Hispanic Child Languages
Typical and impaired development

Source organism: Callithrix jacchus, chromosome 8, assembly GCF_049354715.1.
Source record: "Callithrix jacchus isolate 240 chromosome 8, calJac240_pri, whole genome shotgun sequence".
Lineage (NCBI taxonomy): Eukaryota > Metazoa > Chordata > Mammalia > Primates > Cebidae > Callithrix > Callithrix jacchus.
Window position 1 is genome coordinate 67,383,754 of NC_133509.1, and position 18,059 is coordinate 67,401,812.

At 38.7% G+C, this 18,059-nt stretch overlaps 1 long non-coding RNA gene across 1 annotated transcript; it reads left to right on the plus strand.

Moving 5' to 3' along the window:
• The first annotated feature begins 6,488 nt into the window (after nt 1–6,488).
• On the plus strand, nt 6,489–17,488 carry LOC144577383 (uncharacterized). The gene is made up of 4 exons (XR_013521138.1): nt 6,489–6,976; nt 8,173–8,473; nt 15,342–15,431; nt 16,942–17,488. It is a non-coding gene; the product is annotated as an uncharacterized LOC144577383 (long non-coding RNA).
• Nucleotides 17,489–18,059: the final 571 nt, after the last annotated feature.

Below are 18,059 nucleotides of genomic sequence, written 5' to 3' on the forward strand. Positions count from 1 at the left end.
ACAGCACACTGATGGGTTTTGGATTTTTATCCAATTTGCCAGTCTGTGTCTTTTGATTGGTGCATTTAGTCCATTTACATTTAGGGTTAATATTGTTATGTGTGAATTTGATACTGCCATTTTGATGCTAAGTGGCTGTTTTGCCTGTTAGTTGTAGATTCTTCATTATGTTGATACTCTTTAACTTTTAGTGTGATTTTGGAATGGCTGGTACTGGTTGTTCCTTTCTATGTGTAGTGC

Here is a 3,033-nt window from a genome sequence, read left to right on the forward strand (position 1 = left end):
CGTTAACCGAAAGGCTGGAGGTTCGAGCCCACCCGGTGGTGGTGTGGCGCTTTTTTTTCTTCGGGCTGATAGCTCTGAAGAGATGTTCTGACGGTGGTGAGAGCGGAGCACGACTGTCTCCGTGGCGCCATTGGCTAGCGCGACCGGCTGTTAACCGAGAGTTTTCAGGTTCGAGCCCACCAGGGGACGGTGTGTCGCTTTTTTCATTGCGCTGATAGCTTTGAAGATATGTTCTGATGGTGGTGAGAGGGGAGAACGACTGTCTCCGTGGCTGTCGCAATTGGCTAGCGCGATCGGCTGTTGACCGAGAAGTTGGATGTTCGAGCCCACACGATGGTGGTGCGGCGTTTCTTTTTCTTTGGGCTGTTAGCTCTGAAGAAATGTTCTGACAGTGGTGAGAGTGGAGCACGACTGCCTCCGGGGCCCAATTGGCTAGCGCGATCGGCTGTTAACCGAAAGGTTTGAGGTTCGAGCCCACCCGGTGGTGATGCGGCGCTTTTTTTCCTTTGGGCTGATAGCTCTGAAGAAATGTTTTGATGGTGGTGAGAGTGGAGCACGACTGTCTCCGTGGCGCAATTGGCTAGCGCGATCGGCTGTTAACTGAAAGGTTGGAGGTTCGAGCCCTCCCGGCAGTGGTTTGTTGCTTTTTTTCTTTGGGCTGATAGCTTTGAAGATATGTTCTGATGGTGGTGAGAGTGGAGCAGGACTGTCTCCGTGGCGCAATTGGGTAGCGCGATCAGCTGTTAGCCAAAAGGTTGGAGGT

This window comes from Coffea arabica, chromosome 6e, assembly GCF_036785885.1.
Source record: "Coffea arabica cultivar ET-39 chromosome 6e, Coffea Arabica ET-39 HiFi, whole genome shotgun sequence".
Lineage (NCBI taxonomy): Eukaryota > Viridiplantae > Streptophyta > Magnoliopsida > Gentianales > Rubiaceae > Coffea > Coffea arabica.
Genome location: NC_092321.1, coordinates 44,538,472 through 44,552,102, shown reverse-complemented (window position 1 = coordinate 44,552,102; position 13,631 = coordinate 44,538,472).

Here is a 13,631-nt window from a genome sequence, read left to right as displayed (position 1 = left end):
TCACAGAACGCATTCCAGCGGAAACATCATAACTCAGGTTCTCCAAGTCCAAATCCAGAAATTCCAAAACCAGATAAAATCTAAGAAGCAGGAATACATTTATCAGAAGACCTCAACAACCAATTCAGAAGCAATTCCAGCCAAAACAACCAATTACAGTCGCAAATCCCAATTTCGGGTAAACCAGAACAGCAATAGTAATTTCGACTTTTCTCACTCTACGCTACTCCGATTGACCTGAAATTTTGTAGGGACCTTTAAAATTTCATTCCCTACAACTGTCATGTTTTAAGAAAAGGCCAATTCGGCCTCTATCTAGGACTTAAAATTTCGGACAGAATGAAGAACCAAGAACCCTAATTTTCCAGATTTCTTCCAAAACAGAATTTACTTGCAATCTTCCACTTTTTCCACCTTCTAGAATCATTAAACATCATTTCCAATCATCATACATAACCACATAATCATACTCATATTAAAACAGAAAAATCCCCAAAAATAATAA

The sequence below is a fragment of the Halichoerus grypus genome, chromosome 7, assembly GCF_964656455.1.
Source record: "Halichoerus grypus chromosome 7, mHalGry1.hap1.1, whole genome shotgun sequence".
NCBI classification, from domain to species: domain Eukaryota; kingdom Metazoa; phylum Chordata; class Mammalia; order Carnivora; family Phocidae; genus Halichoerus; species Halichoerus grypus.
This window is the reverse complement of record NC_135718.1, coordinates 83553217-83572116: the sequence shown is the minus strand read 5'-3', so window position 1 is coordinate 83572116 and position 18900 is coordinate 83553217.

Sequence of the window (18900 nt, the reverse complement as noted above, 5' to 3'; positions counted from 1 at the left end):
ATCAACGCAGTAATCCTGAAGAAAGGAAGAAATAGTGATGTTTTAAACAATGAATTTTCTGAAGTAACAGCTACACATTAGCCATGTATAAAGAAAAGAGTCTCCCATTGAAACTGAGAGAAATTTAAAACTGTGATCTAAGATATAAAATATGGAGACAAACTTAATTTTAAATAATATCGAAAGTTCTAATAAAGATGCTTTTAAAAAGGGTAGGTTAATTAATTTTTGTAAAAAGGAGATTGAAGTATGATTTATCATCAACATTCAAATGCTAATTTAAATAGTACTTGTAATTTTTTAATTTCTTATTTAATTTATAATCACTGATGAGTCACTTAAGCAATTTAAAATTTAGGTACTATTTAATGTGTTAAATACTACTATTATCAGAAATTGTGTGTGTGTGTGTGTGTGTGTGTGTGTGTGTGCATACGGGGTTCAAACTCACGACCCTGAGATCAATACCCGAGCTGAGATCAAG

This book contains 12 papers contributed by leading scholars in the field of language development, studying variants of the languages which originated on the Iberian peninsula. The contributors examine language development in both typically-developing and language-impaired populations who are learning language in diverse learning conditions, including language contact, as well as monolingual and bilingual Spanish, Catalan, Galician and Euskera. This expansion and diversification of the database for studying language development is important because it creates new opportunities for testing theoretical claims. Our contributors reconsider theoretical claims relating to the purported adult-like nature of young children’s grammars. While some conclude, for example, that children in Mexico possess very adult-like semantic-pragmatic competence in the domain of the pragmatic implicatures associated with existential quantifiers, others conclude that, in particular sociolinguistic registers of Chilean Spanish, children are late to develop adult-like competence in plural marking. Taken together, the contents of the volume illustrate how the linguistic diversity found in the distinct learning conditions in which language develops offers a wealth of opportunities to further our understanding of linguistic and non-linguistic cognitive development.